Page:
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‘Imago Dei’ or ‘Imago Diabolus’?: Christian Southern Baptists posted a video opposing animal cruelty — and then profusely apologized for it

Using the binary, as done in the video, of 'human animals' and 'nonhuman animals' can strike Christians as subversive to a theological anthropology grounded in Scripture.

BERNY BELVEDERE: ‘The Southern Baptist Convention’s Ethics and Religious Liberty Commission [ERLC]… posted a video online about the ethical treatment of animals. And then hours later, the ERLC took the video down — and its vice president for communications, Daniel Darling, wrote a lengthy apology for posting it. Just what was so wrong about a video endorsing the humane treatment of animals? The speaker is Fordham theology professor Charles Camosy, who last year in The Washington Post called on Christians to become vegans. Camosy told me he wasn’t surprised that the video was taken down. After all, for many Christians, the suggestion that their eating habits impose great harms on other beings takes them to a “deeply uncomfortable place”…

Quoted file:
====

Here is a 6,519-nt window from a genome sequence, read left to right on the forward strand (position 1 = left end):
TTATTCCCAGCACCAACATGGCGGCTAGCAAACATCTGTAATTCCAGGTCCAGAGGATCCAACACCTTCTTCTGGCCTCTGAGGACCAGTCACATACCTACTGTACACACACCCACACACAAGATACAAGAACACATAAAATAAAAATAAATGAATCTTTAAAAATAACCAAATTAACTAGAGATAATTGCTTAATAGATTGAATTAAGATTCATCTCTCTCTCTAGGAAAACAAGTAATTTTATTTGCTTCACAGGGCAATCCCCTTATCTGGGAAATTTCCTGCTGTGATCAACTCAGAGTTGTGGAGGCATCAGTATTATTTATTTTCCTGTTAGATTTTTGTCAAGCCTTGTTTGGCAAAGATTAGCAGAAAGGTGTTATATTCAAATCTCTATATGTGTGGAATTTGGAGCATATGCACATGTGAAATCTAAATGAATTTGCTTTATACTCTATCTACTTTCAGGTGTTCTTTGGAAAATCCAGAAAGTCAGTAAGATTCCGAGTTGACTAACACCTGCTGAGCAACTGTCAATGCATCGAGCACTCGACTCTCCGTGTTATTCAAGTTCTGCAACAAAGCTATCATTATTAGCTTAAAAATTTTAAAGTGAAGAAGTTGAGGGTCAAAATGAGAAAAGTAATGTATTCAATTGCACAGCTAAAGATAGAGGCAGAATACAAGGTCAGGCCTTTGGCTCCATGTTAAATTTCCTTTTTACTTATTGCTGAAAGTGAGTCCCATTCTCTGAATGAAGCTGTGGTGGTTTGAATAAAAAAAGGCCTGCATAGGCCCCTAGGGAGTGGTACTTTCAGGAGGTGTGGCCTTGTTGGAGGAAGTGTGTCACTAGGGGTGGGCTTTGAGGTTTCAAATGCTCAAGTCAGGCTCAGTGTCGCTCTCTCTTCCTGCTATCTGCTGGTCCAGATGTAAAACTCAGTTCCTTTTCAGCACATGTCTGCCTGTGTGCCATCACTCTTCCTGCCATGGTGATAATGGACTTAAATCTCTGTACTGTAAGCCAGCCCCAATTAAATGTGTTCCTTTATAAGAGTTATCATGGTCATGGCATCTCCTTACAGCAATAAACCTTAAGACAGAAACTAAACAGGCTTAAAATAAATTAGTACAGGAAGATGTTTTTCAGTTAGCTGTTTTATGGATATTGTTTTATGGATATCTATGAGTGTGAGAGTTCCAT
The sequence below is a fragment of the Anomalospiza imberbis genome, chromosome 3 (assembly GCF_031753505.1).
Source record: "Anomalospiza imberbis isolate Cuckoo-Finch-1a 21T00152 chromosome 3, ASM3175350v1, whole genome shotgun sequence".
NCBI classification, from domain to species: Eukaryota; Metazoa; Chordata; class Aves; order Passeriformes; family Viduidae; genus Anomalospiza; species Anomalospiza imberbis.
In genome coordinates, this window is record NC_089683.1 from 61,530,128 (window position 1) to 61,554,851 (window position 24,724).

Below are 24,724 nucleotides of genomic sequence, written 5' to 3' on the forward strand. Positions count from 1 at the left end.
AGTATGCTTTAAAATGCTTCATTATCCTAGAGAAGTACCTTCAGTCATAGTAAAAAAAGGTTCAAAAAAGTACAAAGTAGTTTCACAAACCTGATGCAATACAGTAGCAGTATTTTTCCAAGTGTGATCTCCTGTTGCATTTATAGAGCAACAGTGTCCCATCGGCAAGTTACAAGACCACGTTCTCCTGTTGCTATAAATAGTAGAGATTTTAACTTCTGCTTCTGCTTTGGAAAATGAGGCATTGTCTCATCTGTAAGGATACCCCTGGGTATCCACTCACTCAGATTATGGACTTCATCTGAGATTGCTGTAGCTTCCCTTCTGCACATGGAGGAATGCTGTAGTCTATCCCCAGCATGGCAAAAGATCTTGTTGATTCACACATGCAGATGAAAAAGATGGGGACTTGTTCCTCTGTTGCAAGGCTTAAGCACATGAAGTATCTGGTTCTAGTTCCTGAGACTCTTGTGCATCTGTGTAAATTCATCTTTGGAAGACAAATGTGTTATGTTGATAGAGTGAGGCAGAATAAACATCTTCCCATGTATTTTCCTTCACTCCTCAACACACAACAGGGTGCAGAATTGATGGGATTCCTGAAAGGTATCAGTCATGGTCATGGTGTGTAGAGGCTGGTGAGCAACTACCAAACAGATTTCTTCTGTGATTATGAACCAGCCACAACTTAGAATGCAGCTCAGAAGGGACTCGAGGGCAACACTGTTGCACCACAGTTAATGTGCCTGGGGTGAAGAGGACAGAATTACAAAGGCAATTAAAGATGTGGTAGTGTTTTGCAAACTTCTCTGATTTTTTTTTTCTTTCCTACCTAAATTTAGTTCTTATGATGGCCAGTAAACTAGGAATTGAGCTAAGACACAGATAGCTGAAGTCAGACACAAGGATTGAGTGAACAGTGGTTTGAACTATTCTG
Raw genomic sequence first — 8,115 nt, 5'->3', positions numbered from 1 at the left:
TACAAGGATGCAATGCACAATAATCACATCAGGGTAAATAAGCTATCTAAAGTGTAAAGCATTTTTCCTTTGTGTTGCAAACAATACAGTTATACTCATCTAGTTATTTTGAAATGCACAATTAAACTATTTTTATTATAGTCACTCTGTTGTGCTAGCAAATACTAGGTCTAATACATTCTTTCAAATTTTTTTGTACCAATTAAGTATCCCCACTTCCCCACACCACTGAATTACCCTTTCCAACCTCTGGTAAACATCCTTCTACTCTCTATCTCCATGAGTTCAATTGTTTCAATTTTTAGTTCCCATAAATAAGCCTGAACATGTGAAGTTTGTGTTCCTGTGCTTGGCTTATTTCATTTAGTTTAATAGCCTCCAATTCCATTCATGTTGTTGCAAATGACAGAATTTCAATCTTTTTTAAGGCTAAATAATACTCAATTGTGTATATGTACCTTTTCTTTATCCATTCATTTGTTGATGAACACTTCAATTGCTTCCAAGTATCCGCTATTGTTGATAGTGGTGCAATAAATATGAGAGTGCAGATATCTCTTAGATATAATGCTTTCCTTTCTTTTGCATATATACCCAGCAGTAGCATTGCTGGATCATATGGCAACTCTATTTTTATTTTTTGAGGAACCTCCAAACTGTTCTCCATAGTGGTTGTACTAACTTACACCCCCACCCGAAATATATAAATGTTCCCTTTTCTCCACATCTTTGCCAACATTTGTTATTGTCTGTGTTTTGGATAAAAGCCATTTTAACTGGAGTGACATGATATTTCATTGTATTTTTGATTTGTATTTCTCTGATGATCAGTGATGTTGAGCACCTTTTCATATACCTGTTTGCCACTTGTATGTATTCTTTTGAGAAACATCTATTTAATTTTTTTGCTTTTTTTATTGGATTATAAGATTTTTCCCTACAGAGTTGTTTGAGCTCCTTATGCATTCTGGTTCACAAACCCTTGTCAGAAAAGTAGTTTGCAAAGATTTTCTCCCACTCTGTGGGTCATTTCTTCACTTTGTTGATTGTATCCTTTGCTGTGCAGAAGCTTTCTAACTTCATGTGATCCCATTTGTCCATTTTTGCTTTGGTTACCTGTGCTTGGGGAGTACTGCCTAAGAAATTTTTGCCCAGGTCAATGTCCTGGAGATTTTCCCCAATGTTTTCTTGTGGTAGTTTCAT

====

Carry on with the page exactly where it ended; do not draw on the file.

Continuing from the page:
But there’s more to the ERLC’s position than simply finding it hard to give up meat-eating. There’s a crucial theological doctrine… James N. Anderson, a professor of theology and philosophy at Reformed Theological Seminary, explained it this way: “On a biblical view, there’s a categorical — an essential — distinction between humans and animals grounded in the idea of the image of God, which speaks to the uniqueness and sacredness of human life as opposed to any other form of life.”

In the video, Camosy subsumes animal welfare under the umbrella of antiabortion concerns, traditionally the exclusive province of life issues of a human sort — a grave error in the eyes of some evangelicals… Using the binary — as Camosy does in the video — of “human animals” and “nonhuman animals” can strike Christians as subversive to a theological anthropology grounded in Scripture. But the distinction between creatures who feel pain and creatures who don’t does not include a claim suggesting their metaphysical equality. Thus, Christians should have no problem using it as a framework for moral action”. SOURCE…

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